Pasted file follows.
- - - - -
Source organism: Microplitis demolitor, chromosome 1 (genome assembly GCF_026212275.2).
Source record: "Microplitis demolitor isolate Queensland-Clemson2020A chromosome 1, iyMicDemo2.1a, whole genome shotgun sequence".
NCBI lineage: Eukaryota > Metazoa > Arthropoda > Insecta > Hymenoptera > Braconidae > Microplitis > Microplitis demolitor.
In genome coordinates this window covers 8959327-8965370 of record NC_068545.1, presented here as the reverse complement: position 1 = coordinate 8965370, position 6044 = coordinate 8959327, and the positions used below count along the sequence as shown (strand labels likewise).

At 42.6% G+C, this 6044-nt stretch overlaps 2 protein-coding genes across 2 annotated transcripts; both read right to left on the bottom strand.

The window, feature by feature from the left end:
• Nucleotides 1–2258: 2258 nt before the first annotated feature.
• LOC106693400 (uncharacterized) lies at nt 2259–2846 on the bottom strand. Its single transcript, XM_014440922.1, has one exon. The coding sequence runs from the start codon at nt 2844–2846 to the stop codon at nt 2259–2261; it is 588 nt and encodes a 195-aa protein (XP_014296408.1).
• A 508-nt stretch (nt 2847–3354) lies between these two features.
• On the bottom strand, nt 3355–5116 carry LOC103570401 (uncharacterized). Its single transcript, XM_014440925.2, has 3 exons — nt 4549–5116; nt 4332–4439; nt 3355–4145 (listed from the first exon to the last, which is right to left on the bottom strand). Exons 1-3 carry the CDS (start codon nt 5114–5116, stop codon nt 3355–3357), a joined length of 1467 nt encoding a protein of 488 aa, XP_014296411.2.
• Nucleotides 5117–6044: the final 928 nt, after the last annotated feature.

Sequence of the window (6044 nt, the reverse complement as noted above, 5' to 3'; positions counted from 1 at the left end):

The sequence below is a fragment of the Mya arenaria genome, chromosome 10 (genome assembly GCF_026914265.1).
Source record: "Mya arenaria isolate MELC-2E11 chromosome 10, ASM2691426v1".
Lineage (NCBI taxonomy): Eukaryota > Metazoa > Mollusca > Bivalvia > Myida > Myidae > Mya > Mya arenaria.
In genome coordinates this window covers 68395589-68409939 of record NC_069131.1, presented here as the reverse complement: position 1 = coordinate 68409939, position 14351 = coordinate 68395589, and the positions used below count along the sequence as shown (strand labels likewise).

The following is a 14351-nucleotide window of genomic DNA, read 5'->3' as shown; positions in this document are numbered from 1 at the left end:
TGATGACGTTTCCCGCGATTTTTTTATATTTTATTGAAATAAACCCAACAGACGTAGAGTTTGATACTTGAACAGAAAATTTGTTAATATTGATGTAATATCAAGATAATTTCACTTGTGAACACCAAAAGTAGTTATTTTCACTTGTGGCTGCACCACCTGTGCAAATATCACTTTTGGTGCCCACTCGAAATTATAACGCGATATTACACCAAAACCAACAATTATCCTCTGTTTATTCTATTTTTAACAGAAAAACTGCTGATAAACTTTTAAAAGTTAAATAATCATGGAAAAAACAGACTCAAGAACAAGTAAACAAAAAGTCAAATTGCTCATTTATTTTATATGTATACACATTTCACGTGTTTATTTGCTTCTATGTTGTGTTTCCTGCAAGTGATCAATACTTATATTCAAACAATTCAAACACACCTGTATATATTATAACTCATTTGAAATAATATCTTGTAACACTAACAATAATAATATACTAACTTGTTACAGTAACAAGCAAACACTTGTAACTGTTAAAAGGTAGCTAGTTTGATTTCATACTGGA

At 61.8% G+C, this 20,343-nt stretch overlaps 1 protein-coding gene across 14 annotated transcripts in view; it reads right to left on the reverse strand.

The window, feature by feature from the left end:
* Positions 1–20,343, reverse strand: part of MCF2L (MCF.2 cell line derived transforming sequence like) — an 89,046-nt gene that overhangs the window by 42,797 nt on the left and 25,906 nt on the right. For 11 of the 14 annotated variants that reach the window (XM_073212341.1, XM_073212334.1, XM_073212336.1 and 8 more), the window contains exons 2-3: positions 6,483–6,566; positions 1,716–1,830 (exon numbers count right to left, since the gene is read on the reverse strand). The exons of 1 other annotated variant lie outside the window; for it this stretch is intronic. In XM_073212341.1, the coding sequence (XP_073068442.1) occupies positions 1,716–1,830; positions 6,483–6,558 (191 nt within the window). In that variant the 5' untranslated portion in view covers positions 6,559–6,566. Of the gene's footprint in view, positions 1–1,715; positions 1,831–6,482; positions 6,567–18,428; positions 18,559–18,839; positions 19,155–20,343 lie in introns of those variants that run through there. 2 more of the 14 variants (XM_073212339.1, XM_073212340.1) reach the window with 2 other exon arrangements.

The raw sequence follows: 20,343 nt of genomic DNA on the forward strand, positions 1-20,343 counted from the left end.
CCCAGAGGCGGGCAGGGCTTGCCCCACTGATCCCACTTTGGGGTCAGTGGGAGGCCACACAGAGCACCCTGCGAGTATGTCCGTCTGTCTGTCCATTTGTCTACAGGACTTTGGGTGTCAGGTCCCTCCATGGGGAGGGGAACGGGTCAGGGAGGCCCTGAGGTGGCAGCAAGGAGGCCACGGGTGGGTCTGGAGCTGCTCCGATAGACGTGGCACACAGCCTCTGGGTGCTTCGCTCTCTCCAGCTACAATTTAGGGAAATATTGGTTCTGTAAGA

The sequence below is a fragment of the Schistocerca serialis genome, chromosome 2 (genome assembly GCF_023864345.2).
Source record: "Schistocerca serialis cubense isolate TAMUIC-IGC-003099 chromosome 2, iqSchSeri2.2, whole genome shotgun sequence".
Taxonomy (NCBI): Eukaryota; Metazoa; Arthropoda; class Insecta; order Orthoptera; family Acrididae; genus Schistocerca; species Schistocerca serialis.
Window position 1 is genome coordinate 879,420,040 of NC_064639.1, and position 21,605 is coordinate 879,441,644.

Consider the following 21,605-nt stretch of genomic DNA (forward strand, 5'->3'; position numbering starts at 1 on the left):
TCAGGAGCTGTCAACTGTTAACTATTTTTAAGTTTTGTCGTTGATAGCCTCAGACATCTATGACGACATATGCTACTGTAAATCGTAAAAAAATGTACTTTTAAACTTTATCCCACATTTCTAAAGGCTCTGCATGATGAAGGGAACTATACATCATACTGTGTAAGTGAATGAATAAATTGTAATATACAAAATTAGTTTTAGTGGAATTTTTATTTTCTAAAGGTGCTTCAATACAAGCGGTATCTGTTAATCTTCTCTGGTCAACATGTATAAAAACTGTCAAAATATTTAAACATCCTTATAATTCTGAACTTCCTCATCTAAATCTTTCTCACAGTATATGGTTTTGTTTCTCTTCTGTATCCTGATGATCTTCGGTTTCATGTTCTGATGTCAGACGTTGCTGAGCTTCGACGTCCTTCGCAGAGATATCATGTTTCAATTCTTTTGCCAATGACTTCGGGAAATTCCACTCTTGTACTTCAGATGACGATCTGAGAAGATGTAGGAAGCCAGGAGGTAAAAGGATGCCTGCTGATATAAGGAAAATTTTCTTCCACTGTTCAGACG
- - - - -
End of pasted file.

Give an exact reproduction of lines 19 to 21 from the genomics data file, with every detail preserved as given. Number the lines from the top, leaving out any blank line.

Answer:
At 61.8% G+C, this 20,343-nt stretch overlaps 1 protein-coding gene across 14 annotated transcripts in view; it reads right to left on the reverse strand.

The window, feature by feature from the left end:
* Positions 1–20,343, reverse strand: part of MCF2L (MCF.2 cell line derived transforming sequence like) — an 89,046-nt gene that overhangs the window by 42,797 nt on the left and 25,906 nt on the right. For 11 of the 14 annotated variants that reach the window (XM_073212341.1, XM_073212334.1, XM_073212336.1 and 8 more), the window contains exons 2-3: positions 6,483–6,566; positions 1,716–1,830 (exon numbers count right to left, since the gene is read on the reverse strand). The exons of 1 other annotated variant lie outside the window; for it this stretch is intronic. In XM_073212341.1, the coding sequence (XP_073068442.1) occupies positions 1,716–1,830; positions 6,483–6,558 (191 nt within the window). In that variant the 5' untranslated portion in view covers positions 6,559–6,566. Of the gene's footprint in view, positions 1–1,715; positions 1,831–6,482; positions 6,567–18,428; positions 18,559–18,839; positions 19,155–20,343 lie in introns of those variants that run through there. 2 more of the 14 variants (XM_073212339.1, XM_073212340.1) reach the window with 2 other exon arrangements.